Federal authorities have charged Boston bombings suspect Dzhokhar Tsarnaev with use of a weapon of mass destruction and malicious destruction of property resulting in death in connection with the blasts that gripped the Boston area last week.
In the criminal complaint laying out the charges against Tsarnaev, FBI special agent Daniel Genck said there is “probable cause” that the 19-year-old committed the bombings along with his dead brother, 26-year-old Tamerlan Tsarnaev.
The bombings killed three people: Krystle Campbell, 29, of Arlington, Mass.; Martin Richard, 8, of Dorchester; and Boston University graduate student Linghzi Lu. MIT campus officer Sean Collier was killed Thursday night leading up to a firefight between the Tsarnaev brothers and authorities that left the elder Tsarnaev dead.
The younger Tsarnaev evaded capture and spent much of Friday hiding in a boat inside a backyard in the Boston suburb of Watertown, Mass.
The University of Massachusetts at Dartmouth student was found shortly after an order for Watertown residents to shelter in place was lifted. Dzhokhar Tsarnaev had injuries to his "head, neck, leg and hand," according to the complaint.
After being captured in the boat, authorities found a UMass at Dartmouth ID, credit cards, “and other forms of identification” on the person of the man captured that identified him as Dzhokhar Tsarnaev, according to the criminal complaint.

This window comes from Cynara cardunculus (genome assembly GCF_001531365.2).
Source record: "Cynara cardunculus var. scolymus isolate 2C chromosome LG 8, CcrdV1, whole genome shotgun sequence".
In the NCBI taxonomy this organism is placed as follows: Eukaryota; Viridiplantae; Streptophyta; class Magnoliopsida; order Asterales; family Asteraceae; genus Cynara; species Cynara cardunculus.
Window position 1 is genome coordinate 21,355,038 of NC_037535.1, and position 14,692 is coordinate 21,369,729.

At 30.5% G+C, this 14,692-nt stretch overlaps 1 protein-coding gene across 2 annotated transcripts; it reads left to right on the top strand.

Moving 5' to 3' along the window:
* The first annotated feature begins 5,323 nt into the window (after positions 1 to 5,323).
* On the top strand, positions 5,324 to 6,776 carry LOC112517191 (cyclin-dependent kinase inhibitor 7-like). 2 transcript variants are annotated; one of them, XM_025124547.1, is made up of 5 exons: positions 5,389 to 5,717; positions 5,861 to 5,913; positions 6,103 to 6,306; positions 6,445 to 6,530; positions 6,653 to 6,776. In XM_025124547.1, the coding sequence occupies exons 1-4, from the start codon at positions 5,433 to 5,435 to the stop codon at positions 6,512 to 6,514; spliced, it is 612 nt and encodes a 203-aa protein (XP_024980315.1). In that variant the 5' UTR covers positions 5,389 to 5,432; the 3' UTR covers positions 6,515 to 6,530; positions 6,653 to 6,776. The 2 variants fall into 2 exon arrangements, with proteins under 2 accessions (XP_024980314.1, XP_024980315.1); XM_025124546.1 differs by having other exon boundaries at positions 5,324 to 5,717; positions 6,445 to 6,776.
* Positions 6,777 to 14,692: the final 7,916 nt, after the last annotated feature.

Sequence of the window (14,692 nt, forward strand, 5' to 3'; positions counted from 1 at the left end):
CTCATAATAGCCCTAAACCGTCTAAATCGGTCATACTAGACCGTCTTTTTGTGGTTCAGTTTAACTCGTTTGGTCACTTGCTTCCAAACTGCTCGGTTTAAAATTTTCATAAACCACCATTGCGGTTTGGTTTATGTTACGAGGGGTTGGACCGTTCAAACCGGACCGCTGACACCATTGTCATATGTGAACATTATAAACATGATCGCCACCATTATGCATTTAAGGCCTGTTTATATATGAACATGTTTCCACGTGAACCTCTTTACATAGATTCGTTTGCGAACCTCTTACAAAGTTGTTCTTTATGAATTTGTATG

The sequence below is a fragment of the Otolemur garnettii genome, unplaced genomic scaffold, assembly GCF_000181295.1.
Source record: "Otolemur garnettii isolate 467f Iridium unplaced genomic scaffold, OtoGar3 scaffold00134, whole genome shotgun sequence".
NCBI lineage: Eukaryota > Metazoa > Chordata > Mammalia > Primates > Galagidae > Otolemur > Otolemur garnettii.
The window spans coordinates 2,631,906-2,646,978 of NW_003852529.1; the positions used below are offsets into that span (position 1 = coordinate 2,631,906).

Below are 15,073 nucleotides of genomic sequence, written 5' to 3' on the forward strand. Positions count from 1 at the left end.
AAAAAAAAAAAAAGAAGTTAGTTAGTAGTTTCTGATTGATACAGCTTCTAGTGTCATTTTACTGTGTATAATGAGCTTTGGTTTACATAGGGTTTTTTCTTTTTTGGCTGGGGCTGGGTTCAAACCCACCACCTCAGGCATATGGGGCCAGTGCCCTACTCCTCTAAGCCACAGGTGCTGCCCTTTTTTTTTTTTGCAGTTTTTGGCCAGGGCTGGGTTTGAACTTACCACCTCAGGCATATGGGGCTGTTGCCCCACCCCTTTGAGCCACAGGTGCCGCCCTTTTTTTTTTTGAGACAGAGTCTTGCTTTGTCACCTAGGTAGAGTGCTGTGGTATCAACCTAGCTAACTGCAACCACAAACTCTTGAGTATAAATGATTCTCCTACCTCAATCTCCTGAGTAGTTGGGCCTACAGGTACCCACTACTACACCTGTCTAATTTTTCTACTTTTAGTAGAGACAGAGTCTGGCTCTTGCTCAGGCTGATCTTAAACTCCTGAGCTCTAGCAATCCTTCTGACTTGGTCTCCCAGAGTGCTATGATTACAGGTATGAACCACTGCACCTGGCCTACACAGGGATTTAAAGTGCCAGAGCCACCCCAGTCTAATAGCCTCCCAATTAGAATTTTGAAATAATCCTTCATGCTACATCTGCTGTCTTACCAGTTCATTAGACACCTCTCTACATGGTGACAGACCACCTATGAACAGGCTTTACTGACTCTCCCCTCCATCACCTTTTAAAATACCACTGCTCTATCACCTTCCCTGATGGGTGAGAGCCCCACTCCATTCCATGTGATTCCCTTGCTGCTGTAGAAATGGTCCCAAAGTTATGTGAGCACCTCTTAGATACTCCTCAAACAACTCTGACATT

Additional evidence linking Tsarnaev to the bombings included “a large pyrotechnic, a black jacket and a white hat of the same general appearance as those worn by Bomber Two at the Boston Marathon on April 15, 2013, and BBs,” the complaint stated.
The complaint also described evidence indicating that the brothers were behind the Thursday night carjacking, in which one of them boasted about committing the bombings.
One of them pointed a gun at the carjacking victim and said, “Did you hear about the Boston explosion?” and “I did that,” according to the complaint.
The charges against Tsarnaev – use of a weapon of mass destruction and malicious destruction of property resulting in death – are ones that call for the death penalty but neither the U.S. attorney’s office nor the Obama administration have stated whether they will seek the death penalty.
Meanwhile, White House press secretary Jay Carney said the 19-year-old suspect will not be treated as an “enemy combatant,” which means he will receive a civilian trial and not be subject to a military tribunal at Guantanamo Bay.
Tsarnaev is being questioned about the bombings at his bedside at Beth Israel Deaconess Hospital in Boston, where he is being treated for injuries to his throat and leg. The 19-year-old is communicating through writing because he cannot speak, due to his injuries.
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